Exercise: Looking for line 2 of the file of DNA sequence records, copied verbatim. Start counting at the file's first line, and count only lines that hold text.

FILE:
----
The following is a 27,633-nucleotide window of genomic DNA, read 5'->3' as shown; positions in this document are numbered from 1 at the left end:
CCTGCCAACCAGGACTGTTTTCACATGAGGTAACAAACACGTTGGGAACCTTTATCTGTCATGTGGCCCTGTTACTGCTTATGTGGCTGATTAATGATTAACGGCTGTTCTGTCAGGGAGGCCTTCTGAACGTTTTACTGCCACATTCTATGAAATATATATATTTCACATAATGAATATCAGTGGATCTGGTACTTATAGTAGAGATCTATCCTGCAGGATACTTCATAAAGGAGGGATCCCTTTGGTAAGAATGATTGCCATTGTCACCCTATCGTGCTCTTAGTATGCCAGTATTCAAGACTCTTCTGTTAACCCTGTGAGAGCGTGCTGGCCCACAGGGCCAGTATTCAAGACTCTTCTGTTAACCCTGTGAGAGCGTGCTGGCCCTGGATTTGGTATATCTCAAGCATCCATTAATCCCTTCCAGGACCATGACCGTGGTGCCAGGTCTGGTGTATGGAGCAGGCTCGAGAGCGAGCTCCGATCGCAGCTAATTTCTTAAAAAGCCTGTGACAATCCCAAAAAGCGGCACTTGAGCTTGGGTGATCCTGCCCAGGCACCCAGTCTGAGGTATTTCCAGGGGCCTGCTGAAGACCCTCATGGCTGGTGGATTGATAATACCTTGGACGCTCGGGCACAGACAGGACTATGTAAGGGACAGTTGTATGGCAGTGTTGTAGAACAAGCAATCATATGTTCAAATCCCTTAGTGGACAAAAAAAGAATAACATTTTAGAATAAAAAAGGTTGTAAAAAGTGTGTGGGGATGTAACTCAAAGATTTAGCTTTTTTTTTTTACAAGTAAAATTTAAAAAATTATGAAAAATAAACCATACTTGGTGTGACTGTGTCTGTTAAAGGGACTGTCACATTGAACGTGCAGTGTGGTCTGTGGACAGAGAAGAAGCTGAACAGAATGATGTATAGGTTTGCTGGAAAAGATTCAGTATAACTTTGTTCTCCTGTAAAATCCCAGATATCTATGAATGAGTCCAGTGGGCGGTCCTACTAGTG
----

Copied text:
CCTGCCAACCAGGACTGTTTTCACATGAGGTAACAAACACGTTGGGAACCTTTATCTGTCATGTGGCCCTGTTACTGCTTATGTGGCTGATTAATGATTAACGGCTGTTCTGTCAGGGAGGCCTTCTGAACGTTTTACTGCCACATTCTATGAAATATATATATTTCACATAATGAATATCAGTGGATCTGGTACTTATAGTAGAGATCTATCCTGCAGGATACTTCATAAAGGAGGGATCCCTTTGGTAAGAATGATTGCCATTGTCACCCTATCGTGCTCTTAGTATGCCAGTATTCAAGACTCTTCTGTTAACCCTGTGAGAGCGTGCTGGCCCACAGGGCCAGTATTCAAGACTCTTCTGTTAACCCTGTGAGAGCGTGCTGGCCCTGGATTTGGTATATCTCAAGCATCCATTAATCCCTTCCAGGACCATGACCGTGGTGCCAGGTCTGGTGTATGGAGCAGGCTCGAGAGCGAGCTCCGATCGCAGCTAATTTCTTAAAAAGCCTGTGACAATCCCAAAAAGCGGCACTTGAGCTTGGGTGATCCTGCCCAGGCACCCAGTCTGAGGTATTTCCAGGGGCCTGCTGAAGACCCTCATGGCTGGTGGATTGATAATACCTTGGACGCTCGGGCACAGACAGGACTATGTAAGGGACAGTTGTATGGCAGTGTTGTAGAACAAGCAATCATATGTTCAAATCCCTTAGTGGACAAAAAAAGAATAACATTTTAGAATAAAAAAGGTTGTAAAAAGTGTGTGGGGATGTAACTCAAAGATTTAGCTTTTTTTTTTTACAAGTAAAATTTAAAAAATTATGAAAAATAAACCATACTTGGTGTGACTGTGTCTGTTAAAGGGACTGTCACATTGAACGTGCAGTGTGGTCTGTGGACAGAGAAGAAGCTGAACAGAATGATGTATAGGTTTGCTGGAAAAGATTCAGTATAACTTTGTTCTCCTGTAAAATCCCAGATATCTATGAATGAGTCCAGTGGGCGGTCCTACTAGTG